IMG_4810After enjoying our breakfast, especially the fresh fruits and fresh fruit juice  (we would later realize that the fresh fruits were a hallmark of Costa Rican breakfasts) , we drove to the coast to Carara Bird Park, the first stop of our modified itinerary.  It took us a some more time because the traffic in Costa Rica didn’t move at quite the breath neck speed that we were used to in USA — even with well maintained empty roads. Carara is famous for its birds.   This park was in the transition zone, not really the rain forest but not the dry northern forests either.   Our research had informed us that unless you hire experienced guides, it would be difficult to see any of the birds.  We had hired Mauricio earlier via the net, who met us at the gate and immediately , even before we said hi, pointed out a hawk high up in the treetop. Armed with a spotting scope , he led  us down an uneven 90 minute trail and showed us several different species of birds and animals.  The path was semi stroller friendly – we had to lift the stroller in certain areas but it was all to no avail since Tanay was anxious about being in the narrow pathway in a jungle like atmosphere and wanted me to lift him up throughout the trail.  We learnt quickly that Costa Rican plants could prove to be deadly as well, there were some deadly mushrooms and toadstools lining our path.  We saw the tiny but deadly green and black poison arrow frog – which apparently has enough toxins to make a human heart stop beating.  We managed to see the Agouti – a large squirrel like rodent that’s about a size of a big cat.  We saw some Capuchin Monkeys, Bats and Iguanas too.  There were plenty of humming birds but trying to photograph these extremely swift and tiny birds was a challenge but we managed to get some pictures of a Long-billed Hermit bird.  Mauricio managed to show us the most defining bird of Carara or indeed most of Costa Rica – the brightly colored scarlet macaws.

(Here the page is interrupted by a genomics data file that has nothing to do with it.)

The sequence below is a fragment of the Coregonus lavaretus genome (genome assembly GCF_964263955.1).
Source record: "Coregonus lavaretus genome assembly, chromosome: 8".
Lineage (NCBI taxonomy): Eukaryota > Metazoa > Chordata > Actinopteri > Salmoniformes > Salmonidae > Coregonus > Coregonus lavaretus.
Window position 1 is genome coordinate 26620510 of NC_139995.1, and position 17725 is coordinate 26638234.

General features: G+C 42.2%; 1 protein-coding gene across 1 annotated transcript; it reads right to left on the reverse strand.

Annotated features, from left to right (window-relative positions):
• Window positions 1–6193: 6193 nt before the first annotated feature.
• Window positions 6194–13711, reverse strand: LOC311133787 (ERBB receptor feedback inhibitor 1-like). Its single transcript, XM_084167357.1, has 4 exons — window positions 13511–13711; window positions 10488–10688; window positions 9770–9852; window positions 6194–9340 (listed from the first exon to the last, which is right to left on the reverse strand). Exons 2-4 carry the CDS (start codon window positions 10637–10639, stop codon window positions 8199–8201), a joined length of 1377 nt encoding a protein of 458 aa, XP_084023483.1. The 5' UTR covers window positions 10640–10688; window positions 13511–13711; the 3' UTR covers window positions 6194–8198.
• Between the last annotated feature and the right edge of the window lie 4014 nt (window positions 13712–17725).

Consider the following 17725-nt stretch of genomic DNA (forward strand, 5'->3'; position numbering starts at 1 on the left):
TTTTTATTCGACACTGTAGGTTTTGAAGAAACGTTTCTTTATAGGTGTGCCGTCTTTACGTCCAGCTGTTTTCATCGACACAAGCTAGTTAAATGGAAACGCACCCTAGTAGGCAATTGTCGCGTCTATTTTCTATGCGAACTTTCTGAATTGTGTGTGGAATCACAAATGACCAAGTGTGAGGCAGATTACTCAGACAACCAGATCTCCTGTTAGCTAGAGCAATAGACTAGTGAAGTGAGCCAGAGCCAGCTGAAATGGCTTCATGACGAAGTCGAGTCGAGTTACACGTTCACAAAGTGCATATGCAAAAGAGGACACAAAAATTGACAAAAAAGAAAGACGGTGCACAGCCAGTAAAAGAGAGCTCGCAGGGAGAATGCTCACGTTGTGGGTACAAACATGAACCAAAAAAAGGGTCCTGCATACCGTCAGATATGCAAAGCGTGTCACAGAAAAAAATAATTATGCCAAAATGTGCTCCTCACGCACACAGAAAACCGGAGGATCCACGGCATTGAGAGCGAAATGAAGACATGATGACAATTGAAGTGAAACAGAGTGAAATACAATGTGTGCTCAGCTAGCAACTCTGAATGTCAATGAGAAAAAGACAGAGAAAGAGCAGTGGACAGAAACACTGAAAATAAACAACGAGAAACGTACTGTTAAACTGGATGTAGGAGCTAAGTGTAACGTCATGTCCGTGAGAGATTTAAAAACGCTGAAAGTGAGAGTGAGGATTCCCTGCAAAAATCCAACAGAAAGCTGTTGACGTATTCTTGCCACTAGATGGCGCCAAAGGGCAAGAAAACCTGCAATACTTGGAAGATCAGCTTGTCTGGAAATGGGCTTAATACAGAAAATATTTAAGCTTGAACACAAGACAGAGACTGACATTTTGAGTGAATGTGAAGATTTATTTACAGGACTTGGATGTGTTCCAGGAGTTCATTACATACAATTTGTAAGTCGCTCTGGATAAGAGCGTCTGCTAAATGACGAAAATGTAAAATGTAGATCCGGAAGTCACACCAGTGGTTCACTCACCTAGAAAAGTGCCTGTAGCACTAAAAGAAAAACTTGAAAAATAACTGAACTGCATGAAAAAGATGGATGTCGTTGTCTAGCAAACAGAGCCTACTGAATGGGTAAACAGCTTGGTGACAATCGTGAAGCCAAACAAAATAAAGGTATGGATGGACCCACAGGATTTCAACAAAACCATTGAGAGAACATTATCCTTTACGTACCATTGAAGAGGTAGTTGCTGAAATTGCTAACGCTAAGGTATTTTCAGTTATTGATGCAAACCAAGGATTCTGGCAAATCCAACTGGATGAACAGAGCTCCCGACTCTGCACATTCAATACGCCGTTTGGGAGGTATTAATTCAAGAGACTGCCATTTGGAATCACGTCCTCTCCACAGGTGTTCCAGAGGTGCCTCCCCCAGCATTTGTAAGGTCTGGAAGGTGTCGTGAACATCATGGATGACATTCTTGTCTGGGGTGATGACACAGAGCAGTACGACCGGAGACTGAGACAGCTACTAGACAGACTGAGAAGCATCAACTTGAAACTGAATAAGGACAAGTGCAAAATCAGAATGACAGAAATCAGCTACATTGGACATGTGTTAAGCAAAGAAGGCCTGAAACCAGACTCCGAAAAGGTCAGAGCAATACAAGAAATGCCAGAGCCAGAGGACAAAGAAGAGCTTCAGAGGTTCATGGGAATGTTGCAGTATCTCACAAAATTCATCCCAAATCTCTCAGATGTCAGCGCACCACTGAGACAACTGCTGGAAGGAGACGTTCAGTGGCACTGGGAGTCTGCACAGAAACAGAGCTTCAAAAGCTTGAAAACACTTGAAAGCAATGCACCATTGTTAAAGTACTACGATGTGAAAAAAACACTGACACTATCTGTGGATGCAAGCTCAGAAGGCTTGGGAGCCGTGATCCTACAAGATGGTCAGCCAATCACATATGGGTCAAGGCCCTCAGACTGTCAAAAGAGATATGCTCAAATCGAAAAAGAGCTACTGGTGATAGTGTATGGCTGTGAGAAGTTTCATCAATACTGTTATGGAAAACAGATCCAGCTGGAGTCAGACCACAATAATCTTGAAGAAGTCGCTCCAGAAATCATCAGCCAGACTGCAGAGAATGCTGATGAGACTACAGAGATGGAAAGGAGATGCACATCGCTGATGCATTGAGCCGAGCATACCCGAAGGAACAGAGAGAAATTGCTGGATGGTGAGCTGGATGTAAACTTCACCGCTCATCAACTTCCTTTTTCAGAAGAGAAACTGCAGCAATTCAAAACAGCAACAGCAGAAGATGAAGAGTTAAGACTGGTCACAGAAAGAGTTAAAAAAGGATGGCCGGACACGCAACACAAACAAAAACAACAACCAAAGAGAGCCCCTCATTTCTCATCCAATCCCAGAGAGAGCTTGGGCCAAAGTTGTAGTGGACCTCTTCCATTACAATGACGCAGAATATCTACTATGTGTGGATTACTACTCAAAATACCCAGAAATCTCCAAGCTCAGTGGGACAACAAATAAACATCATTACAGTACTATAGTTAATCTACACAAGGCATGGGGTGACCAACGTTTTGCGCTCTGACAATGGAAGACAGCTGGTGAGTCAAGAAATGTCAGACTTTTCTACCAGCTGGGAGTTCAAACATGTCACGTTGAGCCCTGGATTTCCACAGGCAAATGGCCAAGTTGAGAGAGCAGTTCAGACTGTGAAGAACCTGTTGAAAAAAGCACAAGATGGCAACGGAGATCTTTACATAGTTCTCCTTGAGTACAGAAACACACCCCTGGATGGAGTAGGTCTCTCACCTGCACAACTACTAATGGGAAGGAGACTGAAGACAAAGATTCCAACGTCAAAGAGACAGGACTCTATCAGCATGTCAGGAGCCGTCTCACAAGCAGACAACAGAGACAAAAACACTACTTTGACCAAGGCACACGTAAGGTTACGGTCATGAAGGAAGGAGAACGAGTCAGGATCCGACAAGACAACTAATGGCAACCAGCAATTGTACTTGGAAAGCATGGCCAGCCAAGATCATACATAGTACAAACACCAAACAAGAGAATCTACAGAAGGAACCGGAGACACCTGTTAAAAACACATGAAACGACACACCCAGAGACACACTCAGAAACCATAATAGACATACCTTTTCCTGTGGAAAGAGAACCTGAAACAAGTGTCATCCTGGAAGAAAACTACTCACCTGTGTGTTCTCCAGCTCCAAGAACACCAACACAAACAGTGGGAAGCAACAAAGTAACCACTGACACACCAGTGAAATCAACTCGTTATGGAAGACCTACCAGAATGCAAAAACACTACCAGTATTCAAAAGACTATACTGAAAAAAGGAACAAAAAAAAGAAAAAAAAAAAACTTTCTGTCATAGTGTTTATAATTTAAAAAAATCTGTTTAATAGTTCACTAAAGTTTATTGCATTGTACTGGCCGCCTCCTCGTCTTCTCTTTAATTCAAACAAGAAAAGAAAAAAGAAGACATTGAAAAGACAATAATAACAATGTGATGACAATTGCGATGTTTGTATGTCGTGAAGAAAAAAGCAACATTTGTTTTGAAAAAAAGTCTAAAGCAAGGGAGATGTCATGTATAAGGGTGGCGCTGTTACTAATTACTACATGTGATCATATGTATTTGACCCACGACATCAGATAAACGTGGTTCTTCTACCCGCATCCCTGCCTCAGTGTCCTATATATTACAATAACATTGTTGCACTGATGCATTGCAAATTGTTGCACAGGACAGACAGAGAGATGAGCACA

AnimalsBy now it was lunch time and we were pretty famished.  But we had one more stop-over before lunch.  Our research informed us that right outside Carara National Park, is a Crocodile Bridge and weCosta Rica 1-1-6 can see crocodiles down  in the river. I was a bit skeptical but the Crocodile Bridge across the Tarcoles river definitely lived upto its name. We had to park at the side and then walk on the narrow pavement/side-walk at the edge of the bridge  to come upto a good viewing point. But at a quick count there were more than 40 of these crocodiles lazing on the banks or floating idly in the river.  It was sort of awesome and grotesque at the same time.  It appeared safe enough but I was clutching the kids a little strongly when we were on the bridge.